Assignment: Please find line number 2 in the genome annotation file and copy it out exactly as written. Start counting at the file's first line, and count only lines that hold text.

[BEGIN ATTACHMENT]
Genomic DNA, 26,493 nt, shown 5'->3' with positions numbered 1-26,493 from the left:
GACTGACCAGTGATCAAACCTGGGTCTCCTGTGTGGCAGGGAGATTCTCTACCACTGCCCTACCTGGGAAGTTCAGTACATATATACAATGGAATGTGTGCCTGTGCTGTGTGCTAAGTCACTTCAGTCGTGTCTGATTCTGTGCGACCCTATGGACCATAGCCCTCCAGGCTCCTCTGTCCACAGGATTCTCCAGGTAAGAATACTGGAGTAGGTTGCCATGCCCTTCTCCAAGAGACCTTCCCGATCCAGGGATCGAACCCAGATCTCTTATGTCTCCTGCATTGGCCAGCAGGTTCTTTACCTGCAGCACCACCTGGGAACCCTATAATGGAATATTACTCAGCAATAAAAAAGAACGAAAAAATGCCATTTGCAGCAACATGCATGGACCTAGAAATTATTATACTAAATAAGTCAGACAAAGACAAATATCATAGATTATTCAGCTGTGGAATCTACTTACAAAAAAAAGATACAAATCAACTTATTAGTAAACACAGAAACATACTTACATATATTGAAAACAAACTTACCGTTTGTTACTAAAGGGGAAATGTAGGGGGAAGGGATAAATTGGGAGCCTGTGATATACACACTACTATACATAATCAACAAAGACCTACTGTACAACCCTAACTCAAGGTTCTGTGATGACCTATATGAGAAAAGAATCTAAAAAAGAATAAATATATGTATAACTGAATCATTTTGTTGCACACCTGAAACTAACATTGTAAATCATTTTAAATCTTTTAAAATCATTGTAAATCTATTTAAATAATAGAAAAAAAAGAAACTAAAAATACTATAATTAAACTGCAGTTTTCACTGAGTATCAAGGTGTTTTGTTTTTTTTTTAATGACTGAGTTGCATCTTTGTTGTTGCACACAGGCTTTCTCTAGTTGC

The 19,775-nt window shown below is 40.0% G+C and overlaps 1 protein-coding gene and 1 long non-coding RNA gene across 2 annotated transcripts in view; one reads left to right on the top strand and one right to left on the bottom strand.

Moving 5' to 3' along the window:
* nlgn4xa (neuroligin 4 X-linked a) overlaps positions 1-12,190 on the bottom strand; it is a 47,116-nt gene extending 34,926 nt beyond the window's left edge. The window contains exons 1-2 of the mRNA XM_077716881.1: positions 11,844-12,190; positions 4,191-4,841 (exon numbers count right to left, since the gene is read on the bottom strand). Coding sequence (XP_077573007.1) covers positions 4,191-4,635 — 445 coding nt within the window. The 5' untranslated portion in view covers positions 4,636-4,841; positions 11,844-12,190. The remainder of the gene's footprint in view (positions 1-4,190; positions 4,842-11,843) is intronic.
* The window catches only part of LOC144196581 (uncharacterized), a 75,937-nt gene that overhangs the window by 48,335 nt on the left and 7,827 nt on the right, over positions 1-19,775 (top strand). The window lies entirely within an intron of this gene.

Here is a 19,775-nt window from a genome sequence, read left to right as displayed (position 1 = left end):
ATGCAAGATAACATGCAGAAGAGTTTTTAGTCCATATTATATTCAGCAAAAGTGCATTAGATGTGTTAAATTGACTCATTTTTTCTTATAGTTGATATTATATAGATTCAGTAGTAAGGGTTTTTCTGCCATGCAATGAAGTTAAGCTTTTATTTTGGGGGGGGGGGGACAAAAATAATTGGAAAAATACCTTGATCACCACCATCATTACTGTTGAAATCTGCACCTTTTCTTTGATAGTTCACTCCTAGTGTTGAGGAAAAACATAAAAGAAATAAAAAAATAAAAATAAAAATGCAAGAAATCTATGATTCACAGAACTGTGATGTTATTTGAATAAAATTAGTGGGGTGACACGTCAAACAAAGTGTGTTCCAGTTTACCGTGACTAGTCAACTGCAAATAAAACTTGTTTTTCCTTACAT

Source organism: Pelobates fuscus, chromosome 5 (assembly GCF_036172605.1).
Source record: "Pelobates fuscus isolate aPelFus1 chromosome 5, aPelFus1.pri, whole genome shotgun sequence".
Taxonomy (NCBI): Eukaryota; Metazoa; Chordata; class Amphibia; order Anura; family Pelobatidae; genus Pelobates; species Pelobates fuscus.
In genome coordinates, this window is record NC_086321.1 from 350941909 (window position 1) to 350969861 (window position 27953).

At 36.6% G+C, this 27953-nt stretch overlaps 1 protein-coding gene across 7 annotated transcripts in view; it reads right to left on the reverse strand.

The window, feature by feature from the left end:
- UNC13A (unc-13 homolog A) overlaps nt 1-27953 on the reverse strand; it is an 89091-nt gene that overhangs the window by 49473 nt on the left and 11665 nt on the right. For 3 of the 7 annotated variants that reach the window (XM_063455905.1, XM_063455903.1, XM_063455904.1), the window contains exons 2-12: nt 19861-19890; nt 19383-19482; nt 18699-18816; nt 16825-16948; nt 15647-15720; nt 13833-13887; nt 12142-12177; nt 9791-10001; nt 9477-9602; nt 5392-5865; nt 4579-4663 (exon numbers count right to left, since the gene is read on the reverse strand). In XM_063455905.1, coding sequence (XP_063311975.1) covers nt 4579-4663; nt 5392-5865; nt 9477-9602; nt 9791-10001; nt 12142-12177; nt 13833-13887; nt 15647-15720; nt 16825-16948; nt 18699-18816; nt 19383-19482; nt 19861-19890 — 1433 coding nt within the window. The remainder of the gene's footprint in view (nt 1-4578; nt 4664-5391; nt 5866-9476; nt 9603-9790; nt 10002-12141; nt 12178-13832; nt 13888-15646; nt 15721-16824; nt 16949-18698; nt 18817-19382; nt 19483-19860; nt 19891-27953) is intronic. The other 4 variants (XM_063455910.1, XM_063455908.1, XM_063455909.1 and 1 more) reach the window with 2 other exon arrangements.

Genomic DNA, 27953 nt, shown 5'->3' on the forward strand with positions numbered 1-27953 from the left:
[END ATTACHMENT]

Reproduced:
GACTGACCAGTGATCAAACCTGGGTCTCCTGTGTGGCAGGGAGATTCTCTACCACTGCCCTACCTGGGAAGTTCAGTACATATATACAATGGAATGTGTGCCTGTGCTGTGTGCTAAGTCACTTCAGTCGTGTCTGATTCTGTGCGACCCTATGGACCATAGCCCTCCAGGCTCCTCTGTCCACAGGATTCTCCAGGTAAGAATACTGGAGTAGGTTGCCATGCCCTTCTCCAAGAGACCTTCCCGATCCAGGGATCGAACCCAGATCTCTTATGTCTCCTGCATTGGCCAGCAGGTTCTTTACCTGCAGCACCACCTGGGAACCCTATAATGGAATATTACTCAGCAATAAAAAAGAACGAAAAAATGCCATTTGCAGCAACATGCATGGACCTAGAAATTATTATACTAAATAAGTCAGACAAAGACAAATATCATAGATTATTCAGCTGTGGAATCTACTTACAAAAAAAAGATACAAATCAACTTATTAGTAAACACAGAAACATACTTACATATATTGAAAACAAACTTACCGTTTGTTACTAAAGGGGAAATGTAGGGGGAAGGGATAAATTGGGAGCCTGTGATATACACACTACTATACATAATCAACAAAGACCTACTGTACAACCCTAACTCAAGGTTCTGTGATGACCTATATGAGAAAAGAATCTAAAAAAGAATAAATATATGTATAACTGAATCATTTTGTTGCACACCTGAAACTAACATTGTAAATCATTTTAAATCTTTTAAAATCATTGTAAATCTATTTAAATAATAGAAAAAAAAGAAACTAAAAATACTATAATTAAACTGCAGTTTTCACTGAGTATCAAGGTGTTTTGTTTTTTTTTTAATGACTGAGTTGCATCTTTGTTGTTGCACACAGGCTTTCTCTAGTTGC